Steve Schwartzman

      March 30, 2012 at 4:09 PM

  7. […] Bluebonnets have been heavily promoted and even mythologized in Texas, but all that acclaim, however warranted—up to a point—has had the unintended consequence of taking attention away from many other wildflowers that should be better known. Some of those can also form large colonies, two examples being the greenthreads and firewheels you saw earlier this week. Today’s post introduces another one, prairie verbena, Glandularia bipinnatifida. On the overcast afternoon of March 27th I found this huge colony, only a part of which appears in the photograph, on US 290 just east of US 281 in the Texas Hill Country south of Johnson City. […]

  8. […] photographs taken on March 26 and March 29 you saw dense colonies of bluebonnets, Lupinus texensis. Now, from northeast Austin on March 14, […]

  9. Spectacular! Flowers en masse are always impressive. I thought they looked a bit like lupins & then I see by their Latin name that they are, though not the garden variety I’m used to.

    Sonya Chasey

    April 3, 2012 at 1:13 PM

    • If it’s dense displays of wildflowers you’re after, Texas is a good place to visit. Yes, bluebonnets are lupines, and there are various species of bluebonnets in Texas as well as other types of lupines in other parts of the United States. I’m not familiar with the ones cultivated in Europe that you’re used to.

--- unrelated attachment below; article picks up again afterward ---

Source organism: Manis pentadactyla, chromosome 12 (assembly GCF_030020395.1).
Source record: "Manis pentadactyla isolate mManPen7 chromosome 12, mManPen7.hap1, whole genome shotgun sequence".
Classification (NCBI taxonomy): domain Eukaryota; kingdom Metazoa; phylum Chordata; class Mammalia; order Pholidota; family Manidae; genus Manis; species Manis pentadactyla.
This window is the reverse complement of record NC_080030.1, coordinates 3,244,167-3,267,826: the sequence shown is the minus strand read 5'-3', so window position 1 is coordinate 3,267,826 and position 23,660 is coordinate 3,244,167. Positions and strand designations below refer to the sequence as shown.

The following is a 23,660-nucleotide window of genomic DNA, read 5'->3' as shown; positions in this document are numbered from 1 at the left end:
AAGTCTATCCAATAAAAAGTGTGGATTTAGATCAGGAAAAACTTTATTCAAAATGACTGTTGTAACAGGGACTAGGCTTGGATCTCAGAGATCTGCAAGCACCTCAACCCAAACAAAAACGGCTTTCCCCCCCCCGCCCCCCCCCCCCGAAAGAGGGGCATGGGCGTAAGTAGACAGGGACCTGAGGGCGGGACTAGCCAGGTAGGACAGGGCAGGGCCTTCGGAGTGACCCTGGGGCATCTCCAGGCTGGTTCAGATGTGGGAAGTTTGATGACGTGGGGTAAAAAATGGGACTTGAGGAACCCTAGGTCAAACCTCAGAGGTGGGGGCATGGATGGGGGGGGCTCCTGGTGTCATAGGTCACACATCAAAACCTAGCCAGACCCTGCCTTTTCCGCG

Steve Schwartzman

      April 3, 2012 at 1:29 PM

  10. Nice framing, filling it like that. Monet-ish.

    The iPhone does take good “snaps”. Close to a toy camera particularly when used with some good apps like Instagram. Happy snapping.


    May 15, 2012 at 4:39 PM

    • I cropped the picture a bit to make it into more of a panorama, but other than that, the image is straight out of the camera. It’s good to know I’ll always have some sort of camera with me, just in case.

      Steve Schwartzman

      May 15, 2012 at 4:56 PM

Leave a Reply

Fill in your details below or click an icon to log in:

WordPress.com Logo

You are commenting using your WordPress.com account. Log Out /  Change )

Twitter picture

You are commenting using your Twitter account. Log Out /  Change )

Facebook photo

You are commenting using your Facebook account. Log Out /  Change )

Connecting to %s

%d bloggers like this: